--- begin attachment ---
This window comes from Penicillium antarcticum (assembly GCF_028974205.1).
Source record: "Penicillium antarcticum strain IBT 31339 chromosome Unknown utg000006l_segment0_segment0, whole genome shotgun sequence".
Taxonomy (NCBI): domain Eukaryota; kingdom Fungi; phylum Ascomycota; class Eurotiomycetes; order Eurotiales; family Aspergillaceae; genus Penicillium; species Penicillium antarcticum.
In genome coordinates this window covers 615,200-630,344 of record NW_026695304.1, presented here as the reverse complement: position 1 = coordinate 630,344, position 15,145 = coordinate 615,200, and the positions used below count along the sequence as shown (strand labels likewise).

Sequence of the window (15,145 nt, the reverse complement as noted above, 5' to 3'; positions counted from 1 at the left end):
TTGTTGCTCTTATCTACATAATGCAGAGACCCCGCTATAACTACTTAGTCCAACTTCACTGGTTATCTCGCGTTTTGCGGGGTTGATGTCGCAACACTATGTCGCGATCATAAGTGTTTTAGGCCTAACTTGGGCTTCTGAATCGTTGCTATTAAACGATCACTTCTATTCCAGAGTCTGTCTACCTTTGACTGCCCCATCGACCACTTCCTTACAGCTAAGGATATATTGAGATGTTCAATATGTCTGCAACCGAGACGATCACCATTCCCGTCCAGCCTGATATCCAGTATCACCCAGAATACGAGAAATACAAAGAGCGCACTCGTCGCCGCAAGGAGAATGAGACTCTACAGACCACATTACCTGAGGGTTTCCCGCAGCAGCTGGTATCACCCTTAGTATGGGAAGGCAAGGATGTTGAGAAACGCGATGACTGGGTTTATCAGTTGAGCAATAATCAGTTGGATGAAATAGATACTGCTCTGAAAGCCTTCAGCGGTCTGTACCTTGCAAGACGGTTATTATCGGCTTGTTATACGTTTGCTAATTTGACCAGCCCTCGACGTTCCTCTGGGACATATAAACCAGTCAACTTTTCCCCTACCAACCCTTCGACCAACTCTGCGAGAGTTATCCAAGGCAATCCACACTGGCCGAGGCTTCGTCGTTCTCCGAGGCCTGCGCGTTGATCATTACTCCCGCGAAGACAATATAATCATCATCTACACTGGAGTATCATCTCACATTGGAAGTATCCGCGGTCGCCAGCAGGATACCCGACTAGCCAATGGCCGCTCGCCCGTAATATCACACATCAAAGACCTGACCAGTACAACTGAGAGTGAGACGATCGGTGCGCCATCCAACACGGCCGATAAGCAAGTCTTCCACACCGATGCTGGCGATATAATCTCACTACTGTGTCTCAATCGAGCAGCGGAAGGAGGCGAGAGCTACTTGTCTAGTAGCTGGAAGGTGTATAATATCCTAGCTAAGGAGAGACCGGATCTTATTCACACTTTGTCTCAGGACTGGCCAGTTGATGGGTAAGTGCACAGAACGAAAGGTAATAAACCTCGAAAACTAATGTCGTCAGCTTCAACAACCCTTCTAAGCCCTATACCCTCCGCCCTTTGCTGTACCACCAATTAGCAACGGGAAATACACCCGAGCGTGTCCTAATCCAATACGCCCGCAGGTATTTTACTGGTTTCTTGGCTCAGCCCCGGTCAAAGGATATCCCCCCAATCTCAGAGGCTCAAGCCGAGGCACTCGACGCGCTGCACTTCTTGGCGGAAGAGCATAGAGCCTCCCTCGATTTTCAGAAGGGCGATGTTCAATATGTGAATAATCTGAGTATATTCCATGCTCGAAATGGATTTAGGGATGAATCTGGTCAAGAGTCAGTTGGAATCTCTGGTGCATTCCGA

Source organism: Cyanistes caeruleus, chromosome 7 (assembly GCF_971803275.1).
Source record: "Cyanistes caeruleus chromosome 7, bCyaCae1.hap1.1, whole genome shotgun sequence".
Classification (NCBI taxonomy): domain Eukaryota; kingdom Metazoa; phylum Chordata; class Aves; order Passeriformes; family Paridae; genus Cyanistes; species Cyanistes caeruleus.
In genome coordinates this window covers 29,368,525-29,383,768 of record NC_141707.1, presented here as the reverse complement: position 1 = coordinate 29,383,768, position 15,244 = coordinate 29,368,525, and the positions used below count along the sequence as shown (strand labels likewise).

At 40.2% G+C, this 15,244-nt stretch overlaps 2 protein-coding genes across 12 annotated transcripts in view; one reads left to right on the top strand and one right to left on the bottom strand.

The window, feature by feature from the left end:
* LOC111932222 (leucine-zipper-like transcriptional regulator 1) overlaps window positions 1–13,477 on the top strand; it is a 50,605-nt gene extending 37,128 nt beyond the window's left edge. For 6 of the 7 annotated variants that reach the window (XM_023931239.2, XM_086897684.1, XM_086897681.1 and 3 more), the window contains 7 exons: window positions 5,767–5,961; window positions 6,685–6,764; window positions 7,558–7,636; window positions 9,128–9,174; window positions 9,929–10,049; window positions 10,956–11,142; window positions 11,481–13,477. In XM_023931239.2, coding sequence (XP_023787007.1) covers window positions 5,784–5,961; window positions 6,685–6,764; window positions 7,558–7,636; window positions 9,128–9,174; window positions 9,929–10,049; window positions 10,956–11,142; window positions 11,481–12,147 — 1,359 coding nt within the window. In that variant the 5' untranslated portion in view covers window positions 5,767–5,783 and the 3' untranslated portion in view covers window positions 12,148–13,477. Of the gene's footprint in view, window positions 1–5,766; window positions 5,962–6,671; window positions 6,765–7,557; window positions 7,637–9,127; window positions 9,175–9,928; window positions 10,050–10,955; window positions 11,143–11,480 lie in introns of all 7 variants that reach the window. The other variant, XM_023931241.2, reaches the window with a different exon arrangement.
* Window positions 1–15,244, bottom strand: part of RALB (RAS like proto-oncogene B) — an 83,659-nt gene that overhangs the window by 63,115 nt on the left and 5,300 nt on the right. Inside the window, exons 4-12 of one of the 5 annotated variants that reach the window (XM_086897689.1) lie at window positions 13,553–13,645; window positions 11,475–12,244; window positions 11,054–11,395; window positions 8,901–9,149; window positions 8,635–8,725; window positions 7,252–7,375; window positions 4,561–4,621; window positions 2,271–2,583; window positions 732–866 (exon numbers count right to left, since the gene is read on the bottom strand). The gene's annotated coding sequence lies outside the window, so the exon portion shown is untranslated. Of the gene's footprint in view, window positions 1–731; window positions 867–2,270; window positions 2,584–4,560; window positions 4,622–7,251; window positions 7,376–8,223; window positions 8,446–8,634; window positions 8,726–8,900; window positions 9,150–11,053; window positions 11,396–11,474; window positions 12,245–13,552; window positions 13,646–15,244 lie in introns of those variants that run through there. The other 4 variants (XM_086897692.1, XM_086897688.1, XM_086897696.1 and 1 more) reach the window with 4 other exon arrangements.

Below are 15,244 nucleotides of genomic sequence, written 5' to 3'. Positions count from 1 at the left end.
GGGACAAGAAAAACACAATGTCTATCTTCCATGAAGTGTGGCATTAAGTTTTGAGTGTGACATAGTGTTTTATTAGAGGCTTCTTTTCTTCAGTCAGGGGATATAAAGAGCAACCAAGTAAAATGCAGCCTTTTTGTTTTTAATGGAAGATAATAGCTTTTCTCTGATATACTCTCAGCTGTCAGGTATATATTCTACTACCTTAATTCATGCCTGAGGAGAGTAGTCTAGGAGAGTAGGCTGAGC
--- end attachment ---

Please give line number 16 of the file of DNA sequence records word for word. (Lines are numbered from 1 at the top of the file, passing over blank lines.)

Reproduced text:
GGGACAAGAAAAACACAATGTCTATCTTCCATGAAGTGTGGCATTAAGTTTTGAGTGTGACATAGTGTTTTATTAGAGGCTTCTTTTCTTCAGTCAGGGGATATAAAGAGCAACCAAGTAAAATGCAGCCTTTTTGTTTTTAATGGAAGATAATAGCTTTTCTCTGATATACTCTCAGCTGTCAGGTATATATTCTACTACCTTAATTCATGCCTGAGGAGAGTAGTCTAGGAGAGTAGGCTGAGC